Prairie farmers want Canada's trade dispute with India 'straightened out'

Western producers are pressuring Prime Minister Justin Trudeau to convince the Indian government to lift tariffs on Canadian lentil, chickpea and pea imports to that country.

Canadian pulse shipments to India face duties between 30 to 50 per cent

The Canadian export of chickpeas, lentils and peas to India generated over $1.1 billion dollars in 2016. (Olivia Stefanovich/CBC)

Bill Aulie is trying to keep busy on his farm in Rouleau, Sask., by training horses and bringing equipment in from the cold to warm up in his shop. 

As spring draws near, Aulie is thinking ahead to the growing season.

"It just puts a scare," Aulie said. "There's uncertainty."

One third of Aulie's crops are lentils. India has slapped tariffs on pulse imports and he could lose a profit this year if the trade dispute isn't resolved.

Canadian producers are currently facing duties of 33 per cent on lentils, 44 per cent on chickpeas and 50 per cent on peas in India, according to Pulse Canada. 

"It just sends a huge ripple effect through the whole industry," Aulie said "If India is doing this, who's going to do what next?"

$1.1 billion industry

Saskatchewan is a world leader in pulse production and India is its biggest customer. The Canadian export of chickpeas, lentils and peas to India generated over $1.1 billion dollars in 2016.
Saskatchewan farmer Bill Aulie predicts he could lose profit from his lentil crops this year if Canada's trade dispute with India over pulse import tariffs isn't resolved. (Mike Zartler/CBC)
Farmers are calling on Prime Minister Justin Trudeau for help to make sure that business continues. 

"Consider the importance of agriculture in Canada," Aulie said.

"Work hard with our Indian partners over there and see if we can't get this thing straightened out."

Trudeau raised the issue twice on his official visit to India earlier this week. So far, the country has not lifted levies on Canadian pulse imports. 

"This is something very significant and very concerning," said Francois-Phillippe Champagne, federal Minister of International Trade.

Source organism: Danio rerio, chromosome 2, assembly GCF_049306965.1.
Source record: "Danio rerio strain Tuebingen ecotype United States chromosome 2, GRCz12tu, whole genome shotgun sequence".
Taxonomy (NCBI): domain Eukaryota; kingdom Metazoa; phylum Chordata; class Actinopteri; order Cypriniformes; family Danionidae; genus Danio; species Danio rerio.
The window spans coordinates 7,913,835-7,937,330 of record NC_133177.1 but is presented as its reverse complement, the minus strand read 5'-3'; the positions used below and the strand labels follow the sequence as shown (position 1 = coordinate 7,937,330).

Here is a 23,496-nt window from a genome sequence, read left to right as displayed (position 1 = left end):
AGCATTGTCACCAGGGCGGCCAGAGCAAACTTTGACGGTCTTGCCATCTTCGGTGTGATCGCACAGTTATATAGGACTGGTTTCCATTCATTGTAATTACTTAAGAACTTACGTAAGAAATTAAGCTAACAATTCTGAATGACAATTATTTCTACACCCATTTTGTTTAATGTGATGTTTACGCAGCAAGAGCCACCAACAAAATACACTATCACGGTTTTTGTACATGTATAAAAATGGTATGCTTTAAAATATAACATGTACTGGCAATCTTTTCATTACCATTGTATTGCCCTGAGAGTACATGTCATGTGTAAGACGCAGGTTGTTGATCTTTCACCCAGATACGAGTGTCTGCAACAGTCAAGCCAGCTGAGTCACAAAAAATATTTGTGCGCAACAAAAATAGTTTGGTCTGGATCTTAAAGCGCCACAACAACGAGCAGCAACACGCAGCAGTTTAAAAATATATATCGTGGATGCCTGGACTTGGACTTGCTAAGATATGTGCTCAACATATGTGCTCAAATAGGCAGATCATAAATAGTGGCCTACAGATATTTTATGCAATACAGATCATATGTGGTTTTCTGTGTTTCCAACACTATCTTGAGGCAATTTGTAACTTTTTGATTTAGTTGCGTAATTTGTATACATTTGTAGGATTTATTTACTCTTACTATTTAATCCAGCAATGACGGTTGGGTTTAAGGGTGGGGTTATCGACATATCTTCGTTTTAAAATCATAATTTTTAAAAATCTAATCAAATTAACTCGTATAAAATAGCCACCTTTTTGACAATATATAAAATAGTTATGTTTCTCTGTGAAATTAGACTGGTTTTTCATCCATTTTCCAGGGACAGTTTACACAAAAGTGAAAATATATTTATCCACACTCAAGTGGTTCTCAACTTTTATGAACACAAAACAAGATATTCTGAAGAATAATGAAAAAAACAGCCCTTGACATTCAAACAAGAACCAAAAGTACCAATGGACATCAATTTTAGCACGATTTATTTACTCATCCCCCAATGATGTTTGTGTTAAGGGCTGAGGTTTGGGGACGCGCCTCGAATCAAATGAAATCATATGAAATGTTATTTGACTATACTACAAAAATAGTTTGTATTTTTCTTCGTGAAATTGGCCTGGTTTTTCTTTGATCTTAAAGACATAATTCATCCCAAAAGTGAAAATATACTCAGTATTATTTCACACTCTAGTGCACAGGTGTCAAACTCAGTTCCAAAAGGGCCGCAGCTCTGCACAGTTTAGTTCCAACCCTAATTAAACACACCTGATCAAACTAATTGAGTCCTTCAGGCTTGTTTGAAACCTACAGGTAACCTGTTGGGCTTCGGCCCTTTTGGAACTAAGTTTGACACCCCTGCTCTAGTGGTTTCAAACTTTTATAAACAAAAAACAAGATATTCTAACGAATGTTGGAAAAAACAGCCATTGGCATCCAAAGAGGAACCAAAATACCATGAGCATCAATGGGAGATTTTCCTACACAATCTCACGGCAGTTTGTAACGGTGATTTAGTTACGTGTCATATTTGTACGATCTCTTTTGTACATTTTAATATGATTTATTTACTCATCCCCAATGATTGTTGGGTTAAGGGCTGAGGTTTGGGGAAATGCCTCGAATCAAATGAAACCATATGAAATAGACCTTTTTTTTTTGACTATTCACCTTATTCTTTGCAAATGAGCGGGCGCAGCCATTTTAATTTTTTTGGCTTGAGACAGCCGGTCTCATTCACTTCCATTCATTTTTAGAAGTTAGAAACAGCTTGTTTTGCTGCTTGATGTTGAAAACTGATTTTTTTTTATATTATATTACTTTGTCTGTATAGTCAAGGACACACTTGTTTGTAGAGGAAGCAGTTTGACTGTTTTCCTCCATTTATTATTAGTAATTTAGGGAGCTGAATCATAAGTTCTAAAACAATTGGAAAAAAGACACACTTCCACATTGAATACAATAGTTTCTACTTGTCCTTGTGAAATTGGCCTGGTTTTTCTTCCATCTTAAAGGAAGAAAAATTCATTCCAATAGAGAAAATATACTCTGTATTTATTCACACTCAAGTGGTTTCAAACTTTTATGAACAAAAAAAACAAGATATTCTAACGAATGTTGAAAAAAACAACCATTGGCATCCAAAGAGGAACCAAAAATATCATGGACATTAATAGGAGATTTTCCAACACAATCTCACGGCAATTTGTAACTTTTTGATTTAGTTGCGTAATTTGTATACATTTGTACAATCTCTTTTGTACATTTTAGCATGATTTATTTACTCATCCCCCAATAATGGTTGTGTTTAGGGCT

"This is top on our agenda for all of us. We are working diligently."

'Need to look at a science-based solution'

Champagne has been meeting with Indian officials to resolve the issue.

He said he is also trying to address a recently imposed requirement to have pulse shipments sprayed with a colourless gas called methyl bromide. The intent behind the rule is to protect India's crops from pests, according to Pulse Canada.
The federal Minister of Trade François-Philippe Champagne is having discussions with the Indian government about restrictions on Canadian pulse exports. (Trent Peppler/CBC)
The Canadian government has been trying to explain that the Prairies don't have any pests of concern to India that would warrant any type of fumigation.

"We need to look at science-based solution," Champagne said. 

"We're quite happy to contribute to food security in India, but we need stability and predictability."

If Aulie swaps seeds this year, he said he will have to find half a million dollars worth of input to go in the ground. He said he still plans to grow lentils in the hopes that confidence returns,

"When all of a sudden the market's not there, we got to go searching for seed for another product," Aulie said.

"It's not easy to find because there's going to be a lot of farmers in the same boat."

About the Author

Olivia Stefanovich

Senior reporter

Olivia Stefanovich is a national reporter for CBC Saskatchewan on secondment from CBC Sudbury. She covers news from across the province for radio, TV and online. Connect with her on Twitter @CBCOlivia. Send story ideas to olivia.stefanovich@cbc.ca.